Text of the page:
The new dock support bracket 22 has a central clamp 30 of general C shape. The C-shape defines an internal channel 31 with a lateral access opening 32 . This access opening 32 is between outer ends 33, 34 of the first 35 and second 36 side arms of the C shape for the clamp. The first side arm 35 extends from the outermost part of it that forms its outer end 33 to the inner end 37 of it. The second side arm 36 extends from its outer end 34 to its inner end 38. Importantly, the channel 31 is adapted to laterally receive through the lateral access opening 32 at least a substantial part of a dock support post 20 in the channel. Further, the dock support post 20 is aligned with the channel (i.e., aligned with the height or vertical length of the channel). FIG. 3 illustrates this feature, namely the fact that the dock support post extends in parallel fashion through the vertical channel.
The clamp has an abutment structure 24 that internally faces the channel at a location adjacent the outer end 34 of the second side arm 36 of the C shape. In the simplified bracket of FIGS. 2-5, this abutment structure 24 is a surface on the interior of the channel 31 and in fact is on the interior surface of the second side arm 36 and the interior surface of the back connector 39 (which connector 39 is a wall in FIG. 2-5). In ideal brackets, the abutment structure is so oriented that a part of it is toward or on a back wall or rear connector between the side arms 35 and 36 of the clamp, and part of it is on or toward the second side arm, as particularly illustrated in FIGS. 2-5; but the abutment structure 24 may be formed so as to be supported by or on the second side arm 36 alone, as illustrated for the second side arm 80 in FIG. 8.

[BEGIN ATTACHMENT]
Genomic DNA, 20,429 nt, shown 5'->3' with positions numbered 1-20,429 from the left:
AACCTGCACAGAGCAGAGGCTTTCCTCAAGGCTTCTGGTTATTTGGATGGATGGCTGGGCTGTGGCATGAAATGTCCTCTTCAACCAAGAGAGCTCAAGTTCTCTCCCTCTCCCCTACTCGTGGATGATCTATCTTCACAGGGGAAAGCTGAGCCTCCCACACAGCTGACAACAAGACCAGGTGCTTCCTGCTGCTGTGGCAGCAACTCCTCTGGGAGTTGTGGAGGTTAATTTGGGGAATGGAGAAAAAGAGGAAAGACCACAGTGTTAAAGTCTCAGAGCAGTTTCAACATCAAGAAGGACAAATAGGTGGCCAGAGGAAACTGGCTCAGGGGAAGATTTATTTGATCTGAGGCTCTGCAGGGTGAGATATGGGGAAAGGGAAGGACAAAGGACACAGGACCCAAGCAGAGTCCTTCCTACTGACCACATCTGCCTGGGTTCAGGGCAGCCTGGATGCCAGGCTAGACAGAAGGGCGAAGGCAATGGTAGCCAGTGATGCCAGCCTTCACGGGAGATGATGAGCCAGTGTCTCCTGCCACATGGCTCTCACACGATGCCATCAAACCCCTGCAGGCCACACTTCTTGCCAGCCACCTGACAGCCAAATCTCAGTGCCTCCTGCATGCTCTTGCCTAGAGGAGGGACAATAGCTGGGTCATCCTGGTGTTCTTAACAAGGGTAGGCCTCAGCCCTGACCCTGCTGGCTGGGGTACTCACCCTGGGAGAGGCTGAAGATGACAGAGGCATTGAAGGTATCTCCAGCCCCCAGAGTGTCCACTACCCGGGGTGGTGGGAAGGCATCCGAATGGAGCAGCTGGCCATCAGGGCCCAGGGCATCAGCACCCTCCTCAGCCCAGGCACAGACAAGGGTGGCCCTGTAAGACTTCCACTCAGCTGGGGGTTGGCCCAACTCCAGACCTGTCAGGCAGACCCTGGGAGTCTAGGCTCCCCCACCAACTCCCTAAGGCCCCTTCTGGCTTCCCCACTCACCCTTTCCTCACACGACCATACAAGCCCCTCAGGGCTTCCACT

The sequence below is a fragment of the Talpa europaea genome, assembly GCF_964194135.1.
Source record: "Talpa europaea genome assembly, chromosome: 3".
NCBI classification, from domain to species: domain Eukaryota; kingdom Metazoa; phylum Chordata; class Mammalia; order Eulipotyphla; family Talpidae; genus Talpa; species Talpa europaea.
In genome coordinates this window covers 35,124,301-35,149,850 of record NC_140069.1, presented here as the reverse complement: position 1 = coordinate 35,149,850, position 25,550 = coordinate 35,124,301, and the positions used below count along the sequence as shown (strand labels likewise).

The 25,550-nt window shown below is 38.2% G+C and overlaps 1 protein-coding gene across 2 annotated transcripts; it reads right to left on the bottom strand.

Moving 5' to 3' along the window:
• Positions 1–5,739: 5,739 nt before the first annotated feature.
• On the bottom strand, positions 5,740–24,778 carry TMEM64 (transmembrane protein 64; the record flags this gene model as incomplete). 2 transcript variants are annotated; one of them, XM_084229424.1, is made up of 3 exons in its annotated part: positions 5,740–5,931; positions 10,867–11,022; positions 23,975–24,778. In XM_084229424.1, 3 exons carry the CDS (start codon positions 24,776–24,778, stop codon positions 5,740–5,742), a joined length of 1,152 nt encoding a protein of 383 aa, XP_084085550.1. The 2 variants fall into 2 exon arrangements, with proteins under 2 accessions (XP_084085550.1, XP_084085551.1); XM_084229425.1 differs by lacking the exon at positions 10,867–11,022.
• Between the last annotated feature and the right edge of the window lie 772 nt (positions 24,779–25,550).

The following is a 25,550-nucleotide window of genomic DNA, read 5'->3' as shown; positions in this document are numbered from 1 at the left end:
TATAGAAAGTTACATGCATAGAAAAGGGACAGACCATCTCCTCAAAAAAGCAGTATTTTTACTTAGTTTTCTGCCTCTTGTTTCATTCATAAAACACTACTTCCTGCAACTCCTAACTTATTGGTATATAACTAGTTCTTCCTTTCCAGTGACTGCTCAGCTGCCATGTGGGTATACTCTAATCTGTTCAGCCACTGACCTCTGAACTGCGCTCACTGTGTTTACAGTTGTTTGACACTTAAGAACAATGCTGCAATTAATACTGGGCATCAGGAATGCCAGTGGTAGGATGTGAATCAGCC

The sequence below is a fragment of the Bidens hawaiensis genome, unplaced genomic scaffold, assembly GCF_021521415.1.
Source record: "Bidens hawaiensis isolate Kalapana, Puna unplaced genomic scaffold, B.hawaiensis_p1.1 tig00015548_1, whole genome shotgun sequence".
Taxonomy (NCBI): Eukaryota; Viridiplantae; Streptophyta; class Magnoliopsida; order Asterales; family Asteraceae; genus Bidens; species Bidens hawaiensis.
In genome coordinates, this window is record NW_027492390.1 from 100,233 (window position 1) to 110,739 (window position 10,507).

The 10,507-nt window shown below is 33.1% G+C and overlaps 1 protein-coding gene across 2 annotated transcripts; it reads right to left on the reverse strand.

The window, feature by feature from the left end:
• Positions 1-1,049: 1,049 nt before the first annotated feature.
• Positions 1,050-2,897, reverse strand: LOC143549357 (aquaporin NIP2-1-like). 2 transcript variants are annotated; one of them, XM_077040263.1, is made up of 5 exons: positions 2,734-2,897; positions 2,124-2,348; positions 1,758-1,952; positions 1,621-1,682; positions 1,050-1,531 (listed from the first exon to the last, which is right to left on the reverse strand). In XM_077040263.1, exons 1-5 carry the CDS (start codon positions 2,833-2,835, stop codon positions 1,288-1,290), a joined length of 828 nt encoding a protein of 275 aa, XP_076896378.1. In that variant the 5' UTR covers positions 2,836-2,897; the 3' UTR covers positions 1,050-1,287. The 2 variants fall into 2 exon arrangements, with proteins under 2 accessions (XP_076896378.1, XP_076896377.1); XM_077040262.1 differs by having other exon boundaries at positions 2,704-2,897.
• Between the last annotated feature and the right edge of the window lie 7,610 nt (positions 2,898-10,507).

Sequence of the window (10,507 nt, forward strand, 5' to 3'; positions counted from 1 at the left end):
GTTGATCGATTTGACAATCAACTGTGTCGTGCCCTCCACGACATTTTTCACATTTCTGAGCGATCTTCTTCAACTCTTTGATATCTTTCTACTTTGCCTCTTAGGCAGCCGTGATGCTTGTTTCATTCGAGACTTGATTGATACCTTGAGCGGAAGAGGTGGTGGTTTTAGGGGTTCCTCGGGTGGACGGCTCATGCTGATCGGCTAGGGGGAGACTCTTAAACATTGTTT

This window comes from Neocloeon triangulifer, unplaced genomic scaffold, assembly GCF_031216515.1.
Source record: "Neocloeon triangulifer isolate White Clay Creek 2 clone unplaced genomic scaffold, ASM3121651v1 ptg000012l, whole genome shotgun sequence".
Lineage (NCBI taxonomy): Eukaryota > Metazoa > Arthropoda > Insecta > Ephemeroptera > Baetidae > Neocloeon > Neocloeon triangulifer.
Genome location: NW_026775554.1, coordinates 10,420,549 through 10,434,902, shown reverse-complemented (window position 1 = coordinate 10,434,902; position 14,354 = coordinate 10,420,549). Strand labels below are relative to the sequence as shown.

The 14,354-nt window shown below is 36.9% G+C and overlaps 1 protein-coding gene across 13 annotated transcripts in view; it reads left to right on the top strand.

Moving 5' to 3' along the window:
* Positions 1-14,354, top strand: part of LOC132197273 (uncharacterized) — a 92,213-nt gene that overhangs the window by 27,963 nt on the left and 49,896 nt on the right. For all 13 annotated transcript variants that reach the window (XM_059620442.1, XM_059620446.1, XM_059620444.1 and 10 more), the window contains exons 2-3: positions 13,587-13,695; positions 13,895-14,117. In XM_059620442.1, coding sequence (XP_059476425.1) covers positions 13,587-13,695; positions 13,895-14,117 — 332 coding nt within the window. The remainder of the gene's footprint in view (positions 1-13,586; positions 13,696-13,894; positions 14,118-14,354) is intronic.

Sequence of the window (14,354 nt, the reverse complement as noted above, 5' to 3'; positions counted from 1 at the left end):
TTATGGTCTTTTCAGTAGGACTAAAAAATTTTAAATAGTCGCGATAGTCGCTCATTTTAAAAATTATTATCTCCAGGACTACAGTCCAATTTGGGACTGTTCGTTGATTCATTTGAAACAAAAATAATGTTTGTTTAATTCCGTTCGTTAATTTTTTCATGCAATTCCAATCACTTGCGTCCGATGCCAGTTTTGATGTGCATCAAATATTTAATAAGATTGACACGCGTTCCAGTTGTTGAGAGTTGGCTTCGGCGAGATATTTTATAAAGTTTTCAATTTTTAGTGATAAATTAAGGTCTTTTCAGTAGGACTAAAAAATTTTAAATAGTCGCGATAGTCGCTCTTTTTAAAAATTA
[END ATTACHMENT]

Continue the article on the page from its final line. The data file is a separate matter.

The abutment structure must internally face the channel at a location adjacent the outer end of the second side arm, that is, the side arm that carries the second beam mounting base (e.g., a flange wall). Exact details of structure for the abutment structure may vary, and the illustrations in the drawing (including the illustrations in FIGS. 7 and 8) are but illustrative.
A further feature of the clamp is that it has a clamping screw 26 with a head 27 for effecting rotation of it. The clamping screw 26 is in the nature of a threaded bolt mounted in a cooperatively threaded bore 28 through the first side arm. The clamping screw 26 is designed for applying pressure in an opposing relationship across the channel 31 of the clamp 30 toward the abutment structure 24. The pressure toward the abutment structure is applied on a dock support post 20 that has been laterally received through the lateral access opening 32 of the clamp 30 into the channel 31 of the clamp. (Properly speaking, the entirety of a post may not be entirely within the channel of a clamp, but at least a substantial part of a post is within the channel so that the post does not have any part of it that is outside the plane of the outer sides of framing beams for a dock section.) The pressure of the clamping screw is applied by rotatably threading the clamping screw 26 in the bore 28 to press the dock support post 20 against the abutment structure 24 and fix the clamp and the entire bracket against slippage at a particular selected location on the dock support post.